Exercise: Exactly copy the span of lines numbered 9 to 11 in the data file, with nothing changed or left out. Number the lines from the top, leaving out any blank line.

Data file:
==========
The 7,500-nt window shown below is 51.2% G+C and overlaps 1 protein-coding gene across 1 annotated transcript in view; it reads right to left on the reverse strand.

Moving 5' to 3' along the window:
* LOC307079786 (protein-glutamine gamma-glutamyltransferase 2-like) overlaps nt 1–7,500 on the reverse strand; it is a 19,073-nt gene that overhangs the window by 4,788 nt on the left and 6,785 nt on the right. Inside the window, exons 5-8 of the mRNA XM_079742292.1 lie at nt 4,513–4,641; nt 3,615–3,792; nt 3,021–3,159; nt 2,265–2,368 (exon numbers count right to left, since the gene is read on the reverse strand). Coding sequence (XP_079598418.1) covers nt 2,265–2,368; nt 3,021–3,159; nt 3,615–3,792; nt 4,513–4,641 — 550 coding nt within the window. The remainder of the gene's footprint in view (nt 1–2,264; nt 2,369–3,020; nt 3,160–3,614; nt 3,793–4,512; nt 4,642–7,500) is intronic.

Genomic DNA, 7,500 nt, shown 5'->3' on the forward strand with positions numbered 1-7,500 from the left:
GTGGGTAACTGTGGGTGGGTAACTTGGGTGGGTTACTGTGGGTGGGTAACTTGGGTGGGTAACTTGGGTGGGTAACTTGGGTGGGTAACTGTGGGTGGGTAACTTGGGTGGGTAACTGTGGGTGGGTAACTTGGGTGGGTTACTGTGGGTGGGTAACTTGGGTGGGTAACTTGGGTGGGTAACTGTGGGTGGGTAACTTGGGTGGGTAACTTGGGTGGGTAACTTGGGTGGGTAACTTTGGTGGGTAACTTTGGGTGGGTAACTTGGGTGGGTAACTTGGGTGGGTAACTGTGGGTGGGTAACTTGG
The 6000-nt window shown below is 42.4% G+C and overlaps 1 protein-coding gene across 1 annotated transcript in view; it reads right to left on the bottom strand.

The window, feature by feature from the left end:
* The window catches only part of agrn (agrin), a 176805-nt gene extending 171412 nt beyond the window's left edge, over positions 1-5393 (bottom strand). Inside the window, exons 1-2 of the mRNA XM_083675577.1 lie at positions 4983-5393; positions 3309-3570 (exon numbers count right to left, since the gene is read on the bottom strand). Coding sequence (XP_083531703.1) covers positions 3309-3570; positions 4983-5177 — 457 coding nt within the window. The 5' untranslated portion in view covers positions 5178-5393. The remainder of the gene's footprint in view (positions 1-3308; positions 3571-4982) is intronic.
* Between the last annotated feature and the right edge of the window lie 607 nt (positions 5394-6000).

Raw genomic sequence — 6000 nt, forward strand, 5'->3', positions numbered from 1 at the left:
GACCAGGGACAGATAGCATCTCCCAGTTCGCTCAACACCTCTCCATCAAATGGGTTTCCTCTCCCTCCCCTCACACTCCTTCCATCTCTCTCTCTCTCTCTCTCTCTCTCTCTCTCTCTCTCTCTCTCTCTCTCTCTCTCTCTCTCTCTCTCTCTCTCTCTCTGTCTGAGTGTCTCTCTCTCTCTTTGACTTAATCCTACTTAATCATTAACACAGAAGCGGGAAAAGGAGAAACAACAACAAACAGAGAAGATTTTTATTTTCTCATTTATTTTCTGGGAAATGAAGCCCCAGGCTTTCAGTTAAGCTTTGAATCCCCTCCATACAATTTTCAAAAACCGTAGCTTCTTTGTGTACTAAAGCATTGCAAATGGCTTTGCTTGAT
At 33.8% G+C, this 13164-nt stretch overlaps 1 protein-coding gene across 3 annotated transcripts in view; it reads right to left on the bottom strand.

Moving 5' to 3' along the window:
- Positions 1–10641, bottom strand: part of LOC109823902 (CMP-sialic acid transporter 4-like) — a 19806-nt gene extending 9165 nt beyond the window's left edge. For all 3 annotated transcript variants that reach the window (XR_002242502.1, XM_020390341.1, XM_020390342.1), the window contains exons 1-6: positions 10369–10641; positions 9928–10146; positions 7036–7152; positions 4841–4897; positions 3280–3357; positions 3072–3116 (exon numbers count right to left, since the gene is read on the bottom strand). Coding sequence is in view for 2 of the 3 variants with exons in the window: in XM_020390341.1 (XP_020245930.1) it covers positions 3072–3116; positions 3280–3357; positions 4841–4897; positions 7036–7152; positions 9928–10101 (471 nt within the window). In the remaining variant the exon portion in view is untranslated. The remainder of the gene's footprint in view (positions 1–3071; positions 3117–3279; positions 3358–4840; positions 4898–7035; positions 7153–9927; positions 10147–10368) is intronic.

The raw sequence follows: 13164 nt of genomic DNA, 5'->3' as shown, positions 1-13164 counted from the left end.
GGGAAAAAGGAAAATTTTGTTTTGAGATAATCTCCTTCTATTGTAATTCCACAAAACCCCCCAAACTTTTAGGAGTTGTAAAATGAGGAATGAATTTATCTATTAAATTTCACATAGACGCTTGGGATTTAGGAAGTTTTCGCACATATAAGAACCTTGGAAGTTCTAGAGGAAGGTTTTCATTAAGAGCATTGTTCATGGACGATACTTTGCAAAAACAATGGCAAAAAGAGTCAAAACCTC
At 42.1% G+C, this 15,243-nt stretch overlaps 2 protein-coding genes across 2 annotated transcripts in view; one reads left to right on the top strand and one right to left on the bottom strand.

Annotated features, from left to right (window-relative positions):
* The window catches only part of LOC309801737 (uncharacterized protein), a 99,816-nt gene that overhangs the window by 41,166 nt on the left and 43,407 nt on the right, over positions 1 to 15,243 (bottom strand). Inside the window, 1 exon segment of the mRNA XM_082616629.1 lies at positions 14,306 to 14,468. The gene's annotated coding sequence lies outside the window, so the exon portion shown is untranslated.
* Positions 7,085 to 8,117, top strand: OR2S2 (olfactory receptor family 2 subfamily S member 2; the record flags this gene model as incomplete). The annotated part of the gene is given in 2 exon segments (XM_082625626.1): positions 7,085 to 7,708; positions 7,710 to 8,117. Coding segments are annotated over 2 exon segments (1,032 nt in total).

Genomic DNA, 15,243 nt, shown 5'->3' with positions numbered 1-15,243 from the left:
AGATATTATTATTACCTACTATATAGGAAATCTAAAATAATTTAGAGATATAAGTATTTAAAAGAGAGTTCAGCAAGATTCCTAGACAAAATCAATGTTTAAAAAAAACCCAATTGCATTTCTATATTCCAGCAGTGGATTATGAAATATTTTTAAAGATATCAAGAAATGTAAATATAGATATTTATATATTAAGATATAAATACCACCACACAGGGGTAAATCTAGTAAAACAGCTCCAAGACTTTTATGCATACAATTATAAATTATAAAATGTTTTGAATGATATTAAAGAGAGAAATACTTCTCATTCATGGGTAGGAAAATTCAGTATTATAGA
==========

* Between the last annotated feature and the right edge of the window lie 607 nt (positions 5394-6000).

Raw genomic sequence — 6000 nt, forward strand, 5'->3', positions numbered from 1 at the left:
GACCAGGGACAGATAGCATCTCCCAGTTCGCTCAACACCTCTCCATCAAATGGGTTTCCTCTCCCTCCCCTCACACTCCTTCCATCTCTCTCTCTCTCTCTCTCTCTCTCTCTCTCTCTCTCTCTCTCTCTCTCTCTCTCTCTCTCTCTCTCTCTCTCTCTCTGTCTGAGTGTCTCTCTCTCTCTTTGACTTAATCCTACTTAATCATTAACACAGAAGCGGGAAAAGGAGAAACAACAACAAACAGAGAAGATTTTTATTTTCTCATTTATTTTCTGGGAAATGAAGCCCCAGGCTTTCAGTTAAGCTTTGAATCCCCTCCATACAATTTTCAAAAACCGTAGCTTCTTTGTGTACTAAAGCATTGCAAATGGCTTTGCTTGAT